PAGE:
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Monday, November 12, 2012

Long-term Experience of Glatiramer Acetate (Copaxone®) in the Treatment of Clinically Isolated Syndrome and Relapsing–Remitting Multiple Sclerosis

November 2012

By: Howard Zwibel

As a chronic disease of the central nervous system (CNS), multiple sclerosis (MS) is characterized by a complex interplay between inflammation, demyelination, remyelination, gliosis, and neuronal injury.1 it continues to be a major cause of acquired neurologic disability in young adults worldwide, particularly in people of northern european origin.2 it affects women with twice the frequency of men and the average age of diagnosis is 37 years.3 The worldwide total estimated prevalence for the past three decades is 83 cases/100,000 population.4

The clinical course of MS is heterogeneous, with variability both between and within patients, and has been categorized as clinically isolated syndrome (CIS), relapsing–remitting MS (RRMS, which accounts for 85 % of MS patients in the initial disease course), primary progressive MS (PPMs), and secondary progressive MS (SPMS).5,6 RRMS is characterized by relapses, symptoms of which include numbness, blurred vision, difficulty walking, fatigue, and pain. symptoms are usually temporary and are followed by periods of remission.6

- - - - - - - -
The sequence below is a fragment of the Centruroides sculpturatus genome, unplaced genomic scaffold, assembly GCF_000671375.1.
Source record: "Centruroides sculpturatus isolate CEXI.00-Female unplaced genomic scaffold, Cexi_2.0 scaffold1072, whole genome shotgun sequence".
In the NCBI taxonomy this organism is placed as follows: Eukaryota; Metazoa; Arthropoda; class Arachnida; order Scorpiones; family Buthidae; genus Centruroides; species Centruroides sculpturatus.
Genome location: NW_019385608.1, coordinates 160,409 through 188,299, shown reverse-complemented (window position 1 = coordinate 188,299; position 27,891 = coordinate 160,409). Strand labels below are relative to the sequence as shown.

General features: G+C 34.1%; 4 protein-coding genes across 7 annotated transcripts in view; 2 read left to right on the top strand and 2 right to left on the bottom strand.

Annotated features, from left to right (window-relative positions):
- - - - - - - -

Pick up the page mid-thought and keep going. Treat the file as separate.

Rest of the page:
The immunopathogenesis of MS is thought to be heterogeneous; however, the inflammatory demyelinating plaque is characteristic of all forms of MS.7 immune-mediated injury to myelin and oligodendrocytes may occur when peptides in myelin attach to the cleft of major histocompatibility complex (MHC) class ii molecules on antigen-presenting cells (APCS) including macrophages, monocytes, and dendritic cells.8 Activation of APcs can trigger an immune response against the bound antigen and leads to secretion of pro-inflammatory cytokines and the differentiation of naive cD4+ T cells into T-helper 1 (Th1) and T-helper 17 (Th17) cells, resulting in inflammation and autoimmunity. Th1 and Th17 cells are capable of migration into the cns and have been identified in active lesions.9,10 Th1 cells undergo continued proliferation and secretion of pro-inflammatory cytokines, leading to myelin damage and neuronal loss. further activation of resident microglia can lead to cross-reactivity, which maintains inflammation and further damage to the myelin sheath.11 impaired function of regulatory T cells (Tregs), which act against autoimmunity, allows further pathologic activation of autoreactive T cells and exacerbates the feedback loop that causes continual damage to the cns.12 Additionally, activated B cells appear to be participants in the creation of myelin lesions by producing antibodies that mediate and promote demyelination.13

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